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Hawthorn-the most medicinal and most common are two species of hawthorn red hawthorn (lat. Crataegus oxyacantha) and white hawthorn (lat. Crataegus monogyna Jacg). Hawthorn is a deciduous and well-branched thorny shrub or low tree. It blooms in May or June with tiny white or light pink flowers. Red hawthorn hawthorns have 2 to 3 hard seeds. They are red. They are harvested in September. The fruits of white hawthorn are slightly smaller. They develop 15 days later than red hawthorn. They only have one bone.
Hawthorn picking: Hawthorn flower is harvested before the flowers open in dry and sunny weather. Hawthorn fruits are harvested in autumn. The fruit is dried in the sun or in an oven. If the fruit is well dried, it has a dark red color and a slightly pungent taste.
Medicinal properties of hawthorn: the flower, leaves and fruits of hawthorn are medicinal. In folk medicine, tea prepared from a mixture of flowers and leaves is most often used. The leaves contain numerous medicinal substances, vitamin C, vitamin B1, vitamin A and bioflavonoids. Hawthorn tea, tincture, extract and ready-made medicines based on hawthorn have a beneficial effect on the heart. It dilates blood vessels, improves heart function and circulation, lowers blood pressure, slows the pulse, helps with insomnia, calms, relaxes the muscles of the uterus and intestines.
Use of hawthorn: hawthorn flower tea is prepared by pouring a tablespoon of flowers with a cup of boiling water. Cover the dish and leave for an hour. Strain the tea. Drink half a cup of tea half an hour before lunch or dinner.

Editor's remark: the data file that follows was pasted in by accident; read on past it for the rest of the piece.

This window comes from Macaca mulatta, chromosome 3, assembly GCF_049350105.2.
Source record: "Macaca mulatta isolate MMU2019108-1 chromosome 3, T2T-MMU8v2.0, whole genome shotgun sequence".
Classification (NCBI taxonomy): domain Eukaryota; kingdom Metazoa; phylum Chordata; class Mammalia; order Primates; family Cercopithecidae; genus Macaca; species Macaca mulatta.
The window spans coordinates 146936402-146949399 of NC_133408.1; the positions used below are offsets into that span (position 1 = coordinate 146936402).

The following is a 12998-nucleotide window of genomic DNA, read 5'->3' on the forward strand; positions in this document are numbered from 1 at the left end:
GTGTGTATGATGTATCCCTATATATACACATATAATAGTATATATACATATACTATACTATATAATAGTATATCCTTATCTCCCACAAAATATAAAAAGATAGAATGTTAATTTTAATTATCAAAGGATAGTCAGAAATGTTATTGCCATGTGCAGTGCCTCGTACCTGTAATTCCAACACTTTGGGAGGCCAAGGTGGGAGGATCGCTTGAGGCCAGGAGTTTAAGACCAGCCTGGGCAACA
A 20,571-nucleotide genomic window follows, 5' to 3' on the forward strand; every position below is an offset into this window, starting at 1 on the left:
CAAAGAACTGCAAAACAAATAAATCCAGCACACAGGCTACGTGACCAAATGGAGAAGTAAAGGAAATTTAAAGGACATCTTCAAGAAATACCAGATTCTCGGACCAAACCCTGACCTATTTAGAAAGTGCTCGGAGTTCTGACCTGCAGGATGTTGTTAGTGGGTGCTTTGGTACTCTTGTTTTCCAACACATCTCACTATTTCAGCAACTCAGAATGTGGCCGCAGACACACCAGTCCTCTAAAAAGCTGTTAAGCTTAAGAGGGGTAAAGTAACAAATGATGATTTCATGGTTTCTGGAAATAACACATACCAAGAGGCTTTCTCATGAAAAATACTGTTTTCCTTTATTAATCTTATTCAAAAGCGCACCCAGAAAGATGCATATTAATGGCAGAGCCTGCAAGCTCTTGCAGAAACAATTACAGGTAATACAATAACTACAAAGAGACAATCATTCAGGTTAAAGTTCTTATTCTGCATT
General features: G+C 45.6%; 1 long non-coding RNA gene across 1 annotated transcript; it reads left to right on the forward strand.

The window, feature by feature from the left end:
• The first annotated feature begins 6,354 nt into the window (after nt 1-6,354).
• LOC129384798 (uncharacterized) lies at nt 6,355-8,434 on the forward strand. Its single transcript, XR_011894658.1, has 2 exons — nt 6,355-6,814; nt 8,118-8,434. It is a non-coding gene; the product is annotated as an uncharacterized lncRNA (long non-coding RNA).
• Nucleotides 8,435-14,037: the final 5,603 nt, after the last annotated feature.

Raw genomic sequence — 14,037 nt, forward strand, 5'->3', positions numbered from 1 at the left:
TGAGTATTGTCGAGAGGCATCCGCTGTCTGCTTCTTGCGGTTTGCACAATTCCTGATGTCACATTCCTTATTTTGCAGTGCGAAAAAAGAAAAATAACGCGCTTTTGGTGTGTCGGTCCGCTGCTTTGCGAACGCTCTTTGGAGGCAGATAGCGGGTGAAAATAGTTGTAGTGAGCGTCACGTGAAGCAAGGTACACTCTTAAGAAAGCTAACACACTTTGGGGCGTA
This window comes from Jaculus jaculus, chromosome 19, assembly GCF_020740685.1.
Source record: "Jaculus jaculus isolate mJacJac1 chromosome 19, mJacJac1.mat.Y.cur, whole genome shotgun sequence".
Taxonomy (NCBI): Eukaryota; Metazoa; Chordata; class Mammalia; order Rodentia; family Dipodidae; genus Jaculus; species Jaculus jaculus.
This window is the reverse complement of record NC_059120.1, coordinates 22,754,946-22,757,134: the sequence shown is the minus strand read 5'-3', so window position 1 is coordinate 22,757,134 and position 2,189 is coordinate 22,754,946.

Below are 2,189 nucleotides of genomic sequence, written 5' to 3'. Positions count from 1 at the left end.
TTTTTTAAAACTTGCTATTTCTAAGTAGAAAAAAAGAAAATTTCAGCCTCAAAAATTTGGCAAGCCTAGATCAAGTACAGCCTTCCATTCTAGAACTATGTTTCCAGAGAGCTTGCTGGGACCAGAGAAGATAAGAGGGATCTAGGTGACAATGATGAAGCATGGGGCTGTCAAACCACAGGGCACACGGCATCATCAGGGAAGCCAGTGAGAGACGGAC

Important note: intolerance can occur during prolonged use, so pure hawthorn tea should not be used for more than seven days. After a break of 3-4 days, you can continue to use hawthorn tea again for a week.
Chamomile (lat. Matricaria chamomilla) – a low and annual herbaceous plant with an aromatic scent and a slightly bitter taste. It blooms in April or May or throughout the summer. It grows as a wild weed. Recognizing chamomile in nature and distinguishing it from similar plants is not always an easy task. It can be distinguished by its scent, by its smaller flowers and by the fact that the flower head is hollow in cross section. In other species, the flower head is hard and full in cross section.
Harvesting chamomile: it is recommended to harvest the first blooming chamomile in late April or early May. The flowers are harvested in the early morning as soon as the morning dew rises before the great heat. It dries in deep shade in a dark and windy place.
Medicinal properties: healing properties are due to dozens of medicinal substances and essential oil. The use in folk and scientific medicine is very diverse. Freshly brewed tea is the most healing. It has anti-inflammatory and mild antibacterial action. It is successfully used for rinsing the mucous membranes of the mouth, pharyngeal mucosa and tonsils. For rinsing the nose, eyes, minor wounds, burns, eczema, rinsing the genitals and the like. The beneficial effect of tea is on babies and small children, which effectively reduces cramps and abdominal pain. Chamomile has a calming effect. In adults, chamomile is recommended because it reduces bloating, removes gas in the intestines, soothes inflammation of the mucous membranes of the digestive organs, is used against constipation and to increase sweating. It is used in numerous combinations with other medicinal plants.
Usage: pour two full tablespoons of flowers with two decilitres of boiling water. Cover the pan and leave for half an hour. Strain the tea. You can sweeten the tea slightly with honey if you do not use it to rinse the mucous membranes or increase appetite.